Boston, MA (PressExposure) April 09, 2012 -- Since the introduction of second-generation DNA sequencing technologies in 2007, the cost of genome sequencing has been consistently declining by 33% per quarter, with the $1000 genome arriving in 2012 and the $100 genome not far off. As DNA sequencing increasingly becomes a commodity, biomedical research is rapidly evolving from a purely laboratory science to an information science in which the winners in the race to cure disease are likely to be those best able to collect, manage, analyze, and interpret data.
This presentation will provide an overview of the approach Dr. Quackenbush has been developing to deal with the challenge of personal genomic data, including integrative approaches to data analysis and the creation of data portals focused on addressing the most common use cases presented by different user constituencies. By effectively collecting genomic and clinical data and linking information available in the public domain, Dr. Quackenbush and his group have made significant advances in uncovering the cellular networks and pathways that underlie human disease and building predictive models of those networks that may help to direct therapies.
Attendees of this presentation will gain insight into some of the critical issues that must be addressed if one is to build a system that can effectively handle data in the age of genomic medicine and provide those data to the broad community of end users.
John Quackenbush received his PhD in 1990 in theoretical physics from UCLA working on string theory models. Following two years as a postdoctoral fellow in physics, Dr. Quackenbush applied for and received a Special Emphasis Research Career Award from the National Center for Human Genome Research to work on the Human Genome Project. He spent two years at the Salk Institute working on developing physical maps of human chromosome 11 and two years at Stanford University working on new laboratory and computational strategies for sequencing the Human Genome. In 1997 he joined the faculty of The Institute for Genomic Research (TIGR) where his focus began to shift to post-genomic applications with an emphasis on microarray analysis. Using a combination of laboratory and computational approaches, Dr. Quackenbush and his group developed analytical methods based on integration of data across domains to learn biological meaning from high-dimensional data. In 2005, he was appointed Professor of Biostatistics and Computational Biology and Professor of Cancer Biology at the Dana-Farber Cancer Institute (DFCI) and Professor of Computational Biology and Bioinformatics at the Harvard School of Public Health. Since that time, his work has increasingly focused on the analysis of human cancer using systems-based approaches to understanding and modeling biological problems. In 2009 he launched the Center for Cancer Computational Biology (CCCB) at the DFCI which provides broad-based bioinformatics support to the local research community using a collaborative consulting model.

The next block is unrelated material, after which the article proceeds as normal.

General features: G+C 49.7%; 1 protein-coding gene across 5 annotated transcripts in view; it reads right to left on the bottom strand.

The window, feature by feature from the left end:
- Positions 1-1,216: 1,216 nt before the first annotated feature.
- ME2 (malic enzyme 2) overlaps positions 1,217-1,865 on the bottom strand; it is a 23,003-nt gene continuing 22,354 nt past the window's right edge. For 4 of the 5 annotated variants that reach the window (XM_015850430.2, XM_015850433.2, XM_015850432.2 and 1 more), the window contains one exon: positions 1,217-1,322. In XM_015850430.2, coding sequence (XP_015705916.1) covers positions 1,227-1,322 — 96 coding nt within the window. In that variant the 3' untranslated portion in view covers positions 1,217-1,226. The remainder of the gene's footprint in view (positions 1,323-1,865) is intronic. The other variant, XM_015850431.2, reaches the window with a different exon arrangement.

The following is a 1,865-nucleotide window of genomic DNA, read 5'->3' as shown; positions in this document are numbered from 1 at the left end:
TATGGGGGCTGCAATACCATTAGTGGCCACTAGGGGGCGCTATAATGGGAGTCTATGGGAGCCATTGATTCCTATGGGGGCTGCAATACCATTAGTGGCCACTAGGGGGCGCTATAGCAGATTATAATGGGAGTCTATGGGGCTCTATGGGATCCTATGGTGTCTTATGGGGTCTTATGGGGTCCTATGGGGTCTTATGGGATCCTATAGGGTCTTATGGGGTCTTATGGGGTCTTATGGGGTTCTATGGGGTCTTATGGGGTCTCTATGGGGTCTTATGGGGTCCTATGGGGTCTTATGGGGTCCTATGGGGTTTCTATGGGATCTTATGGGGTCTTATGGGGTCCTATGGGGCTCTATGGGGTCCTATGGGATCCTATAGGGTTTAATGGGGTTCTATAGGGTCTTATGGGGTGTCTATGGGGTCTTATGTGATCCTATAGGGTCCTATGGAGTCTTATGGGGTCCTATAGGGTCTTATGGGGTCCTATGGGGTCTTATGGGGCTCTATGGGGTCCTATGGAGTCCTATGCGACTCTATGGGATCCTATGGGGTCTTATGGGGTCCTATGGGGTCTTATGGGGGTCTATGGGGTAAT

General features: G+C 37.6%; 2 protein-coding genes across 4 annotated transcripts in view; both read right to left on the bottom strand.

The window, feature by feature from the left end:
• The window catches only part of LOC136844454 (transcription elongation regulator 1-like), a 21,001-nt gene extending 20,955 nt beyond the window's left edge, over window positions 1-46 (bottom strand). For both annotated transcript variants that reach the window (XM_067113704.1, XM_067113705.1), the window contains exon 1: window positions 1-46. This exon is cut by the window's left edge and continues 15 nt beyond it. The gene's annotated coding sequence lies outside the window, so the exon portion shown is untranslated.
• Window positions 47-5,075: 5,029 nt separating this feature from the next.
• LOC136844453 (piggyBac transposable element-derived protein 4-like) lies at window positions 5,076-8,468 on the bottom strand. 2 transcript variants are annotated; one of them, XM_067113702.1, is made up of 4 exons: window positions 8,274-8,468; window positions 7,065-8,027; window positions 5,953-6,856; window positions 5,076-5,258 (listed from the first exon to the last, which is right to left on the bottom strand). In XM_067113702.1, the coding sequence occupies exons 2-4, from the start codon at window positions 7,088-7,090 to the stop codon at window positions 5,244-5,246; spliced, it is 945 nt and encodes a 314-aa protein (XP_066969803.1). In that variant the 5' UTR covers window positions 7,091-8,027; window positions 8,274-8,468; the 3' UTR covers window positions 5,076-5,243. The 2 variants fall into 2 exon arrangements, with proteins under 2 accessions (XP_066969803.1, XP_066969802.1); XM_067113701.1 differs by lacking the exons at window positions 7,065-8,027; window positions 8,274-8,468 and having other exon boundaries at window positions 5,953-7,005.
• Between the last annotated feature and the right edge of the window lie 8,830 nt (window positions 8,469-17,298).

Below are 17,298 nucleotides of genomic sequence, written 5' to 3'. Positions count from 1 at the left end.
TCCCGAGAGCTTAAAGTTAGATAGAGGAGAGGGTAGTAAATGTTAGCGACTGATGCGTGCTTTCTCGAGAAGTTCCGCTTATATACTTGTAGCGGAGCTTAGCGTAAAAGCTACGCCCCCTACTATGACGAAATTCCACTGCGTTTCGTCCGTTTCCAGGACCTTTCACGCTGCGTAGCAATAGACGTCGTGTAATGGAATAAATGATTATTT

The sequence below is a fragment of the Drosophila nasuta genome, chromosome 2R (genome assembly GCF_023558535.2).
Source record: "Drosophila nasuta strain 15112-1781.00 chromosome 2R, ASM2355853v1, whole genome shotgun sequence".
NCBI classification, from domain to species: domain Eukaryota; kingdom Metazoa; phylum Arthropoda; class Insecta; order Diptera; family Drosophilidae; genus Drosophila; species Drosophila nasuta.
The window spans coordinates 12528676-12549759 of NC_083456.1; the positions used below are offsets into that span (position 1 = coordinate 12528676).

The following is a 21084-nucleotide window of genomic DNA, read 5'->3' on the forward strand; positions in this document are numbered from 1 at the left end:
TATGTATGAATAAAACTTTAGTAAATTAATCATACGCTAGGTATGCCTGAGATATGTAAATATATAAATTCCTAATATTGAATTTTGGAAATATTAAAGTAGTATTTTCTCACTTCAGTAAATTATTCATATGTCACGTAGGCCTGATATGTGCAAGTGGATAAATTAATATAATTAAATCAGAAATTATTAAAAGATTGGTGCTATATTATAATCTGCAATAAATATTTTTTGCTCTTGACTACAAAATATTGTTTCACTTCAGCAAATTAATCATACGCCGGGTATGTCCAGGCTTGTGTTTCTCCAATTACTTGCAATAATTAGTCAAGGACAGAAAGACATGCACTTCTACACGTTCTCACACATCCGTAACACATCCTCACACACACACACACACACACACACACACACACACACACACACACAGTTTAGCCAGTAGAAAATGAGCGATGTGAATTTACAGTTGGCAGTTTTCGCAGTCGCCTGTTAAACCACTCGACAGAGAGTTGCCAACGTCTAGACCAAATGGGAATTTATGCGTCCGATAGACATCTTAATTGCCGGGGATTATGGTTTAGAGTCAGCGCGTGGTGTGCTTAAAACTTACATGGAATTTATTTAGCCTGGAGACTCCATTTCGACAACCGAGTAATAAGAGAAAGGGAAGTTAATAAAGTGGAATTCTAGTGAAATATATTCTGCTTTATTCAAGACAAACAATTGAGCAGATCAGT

GTC's 2nd Next Generation Sequencing Conference brings together leading experts across industry and academia to discuss the latest devices coming down the pipeline, discuss the endeavors of data analysis and management, learn about new discoveries on how sequencing has improved research, and share ideas with colleagues about the development of new techniques and protocols.
The conference is part of the Omics Evolution Summit, which includes 6 co-located conferences. Register for the entire summit and have access to the all of the following conferences:
2nd Genomic & Proteomic Drug Discovery Conference
2nd Epigenetics in Drug Discovery Conference
7th Protein Kinases in Drug Discovery Conference
3rd RNAi Research and Development Conference
Genome-wide Partnering and Deal Making Conference
Sign up for the pre-summit workshop on Clinical Sequencing on May 29th. This interactive workshop is dedicated to discussing emerging technologies, current and future trends of clinical sequencing, and the implementation of next generation sequencing in a CLIA environment.
For more information, please visit http://www.gtcbio.com